Logo of Phnom Penh Post newspaper Phnom Penh Post - Cambodia set for mission to Rio

Cambodia set for mission to Rio

Cambodia set for mission to Rio

Scottish football coach Jimmy Campbell has been busy conducting weeky training sessions with the six local boys selected to represent Cambodia at the upcoming Homeless World Cup in Brazil

Coach Jimmy Campbell (left) speaks with his players during a training session at Boeung Keng Kang school Saturday. Sreng Meng Srun
List of previous winners of the Homeless World Cup with the host city and country.
Graz, Austria
2004: ITALY
Gothenburg, Sweden
2005: ITALY
Edinburgh, Scotland
2006: RUSSIA
Cape Town, South Africa
Copenhagen, Denmark
Melbourne, Australia
Milan, Italy

Brazil is unquestionably the home of football, and this September the world renowned Copacabana beach in Rio de Janeiro will offer the perfect setting for the staging of the 2010 Homeless World Cup. The weeklong event welcomes 64 nations from all five continents to compete in two rounds of round-robin matches before a final grouping decides who will claim one of the six trophies on offer for the winners.

Leading the six-strong Cambodian men’s team to Rio is Scottish born coach Jimmy Campbell, who regards Phnom Penh as his second home and football as a way of life.

As the head coach of Happy Football Cambodia-Australia (HFCA), an Australian registered charity organisation, Campbell has been putting the Cambodian team through its paces at the Boeung Keng Kang School playgrounds every weekend in preparation for their second tilt at this globally acclaimed event, in what promises to be the thrill of a lifetime for the young players.

Last year Jimmy took the side to Milan, Italy where Cambodia’s performance against Belgium drew particular praise, prompting the Homeless World Cup President Mel Young to declare “the tremendous spirit brought by teams like Cambodia, Phillipines, Spain, Belgium and Japan is what makes this event so special”.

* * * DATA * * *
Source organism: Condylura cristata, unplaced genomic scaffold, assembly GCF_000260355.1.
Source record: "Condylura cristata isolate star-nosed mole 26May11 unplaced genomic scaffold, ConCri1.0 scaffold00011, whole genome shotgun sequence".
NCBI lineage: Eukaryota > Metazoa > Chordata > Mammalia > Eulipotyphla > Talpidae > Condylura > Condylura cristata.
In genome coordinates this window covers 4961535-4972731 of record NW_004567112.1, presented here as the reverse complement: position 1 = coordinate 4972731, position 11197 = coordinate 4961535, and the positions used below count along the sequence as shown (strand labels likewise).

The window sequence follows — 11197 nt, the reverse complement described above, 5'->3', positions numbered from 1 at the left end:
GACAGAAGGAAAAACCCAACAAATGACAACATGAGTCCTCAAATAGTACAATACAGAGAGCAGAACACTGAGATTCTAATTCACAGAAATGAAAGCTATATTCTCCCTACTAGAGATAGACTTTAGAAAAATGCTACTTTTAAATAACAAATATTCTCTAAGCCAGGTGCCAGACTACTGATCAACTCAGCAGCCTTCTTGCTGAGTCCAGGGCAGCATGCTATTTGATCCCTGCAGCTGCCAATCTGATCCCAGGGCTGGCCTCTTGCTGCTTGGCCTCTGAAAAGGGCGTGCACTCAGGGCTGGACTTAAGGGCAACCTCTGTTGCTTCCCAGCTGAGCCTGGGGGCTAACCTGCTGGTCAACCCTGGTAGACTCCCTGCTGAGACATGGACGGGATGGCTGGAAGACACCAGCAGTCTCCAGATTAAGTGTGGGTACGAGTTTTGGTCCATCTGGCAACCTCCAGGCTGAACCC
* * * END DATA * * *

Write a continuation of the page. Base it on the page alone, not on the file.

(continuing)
Campbell recalled his “amazing experience” in Italy last year. “I was struck by the great camaraderie among players,” he remarked. “That emotional bonding was so real, so giving. I can say almost overnight boys became men. Without the fear of contradiction, I can say it was a life-changing event for these players.

“The benefits from a trip like that may not be much in football terms, but in areas of personality building and better understanding of the world there is none to match an initiative like this,” Campbell noted.

The coach noted that his priorities lie in looking after his players and making the most out of their trip, rather than concentrating too hard on getting good results.

“It is better to lower our expectations [of success],” he expressed. “Of course we want the side to do well. But at the same time we want these players, who have been weighed down by circumstances rather than choice, to see and feel what the rest of the world is like.

“Basically you need to get down to skills and ideas and matching expectations when you are dealing with players like these,” he continued. “Yes, footballing aspects are important, but overall they may play a secondary role in the context of that global audience and stage.”

Despite their troubled upbringing, Campbell said he will not be granting them leeway on their efforts on the pitch. “There is no special dispensation, pity or sympathy. I treat them just like any other player. Of course I am compassionate, but you cannot walk around with compassion all the time.”

Campbell is no stranger to Phnom Penh. Ever since he set foot in the Kingdom back in 1995, he has been a part of its collective football consciousness. He was among the first to organise an inter-schools tournament involving eight teams for the FCC Cup, raising a healthy sum in the bargain for the sake of football.